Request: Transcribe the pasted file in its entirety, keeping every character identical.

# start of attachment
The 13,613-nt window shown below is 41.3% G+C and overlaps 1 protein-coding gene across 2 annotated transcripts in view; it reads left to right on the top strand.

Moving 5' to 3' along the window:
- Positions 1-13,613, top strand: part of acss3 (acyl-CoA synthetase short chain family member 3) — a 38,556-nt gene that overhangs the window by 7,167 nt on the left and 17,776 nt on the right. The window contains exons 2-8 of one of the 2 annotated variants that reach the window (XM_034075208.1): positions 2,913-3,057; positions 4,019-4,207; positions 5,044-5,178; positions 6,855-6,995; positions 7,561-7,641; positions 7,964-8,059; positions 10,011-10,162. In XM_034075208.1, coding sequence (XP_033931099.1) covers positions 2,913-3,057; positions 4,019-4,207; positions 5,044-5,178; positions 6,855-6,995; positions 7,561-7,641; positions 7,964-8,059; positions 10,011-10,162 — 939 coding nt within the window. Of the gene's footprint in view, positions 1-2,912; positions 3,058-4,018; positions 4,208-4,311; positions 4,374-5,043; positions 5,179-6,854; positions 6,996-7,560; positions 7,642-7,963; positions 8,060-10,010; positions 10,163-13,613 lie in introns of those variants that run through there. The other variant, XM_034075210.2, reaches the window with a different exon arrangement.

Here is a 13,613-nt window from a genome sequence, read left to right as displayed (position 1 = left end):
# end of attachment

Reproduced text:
The 13,613-nt window shown below is 41.3% G+C and overlaps 1 protein-coding gene across 2 annotated transcripts in view; it reads left to right on the top strand.

Moving 5' to 3' along the window:
- Positions 1-13,613, top strand: part of acss3 (acyl-CoA synthetase short chain family member 3) — a 38,556-nt gene that overhangs the window by 7,167 nt on the left and 17,776 nt on the right. The window contains exons 2-8 of one of the 2 annotated variants that reach the window (XM_034075208.1): positions 2,913-3,057; positions 4,019-4,207; positions 5,044-5,178; positions 6,855-6,995; positions 7,561-7,641; positions 7,964-8,059; positions 10,011-10,162. In XM_034075208.1, coding sequence (XP_033931099.1) covers positions 2,913-3,057; positions 4,019-4,207; positions 5,044-5,178; positions 6,855-6,995; positions 7,561-7,641; positions 7,964-8,059; positions 10,011-10,162 — 939 coding nt within the window. Of the gene's footprint in view, positions 1-2,912; positions 3,058-4,018; positions 4,208-4,311; positions 4,374-5,043; positions 5,179-6,854; positions 6,996-7,560; positions 7,642-7,963; positions 8,060-10,010; positions 10,163-13,613 lie in introns of those variants that run through there. The other variant, XM_034075210.2, reaches the window with a different exon arrangement.

Here is a 13,613-nt window from a genome sequence, read left to right as displayed (position 1 = left end):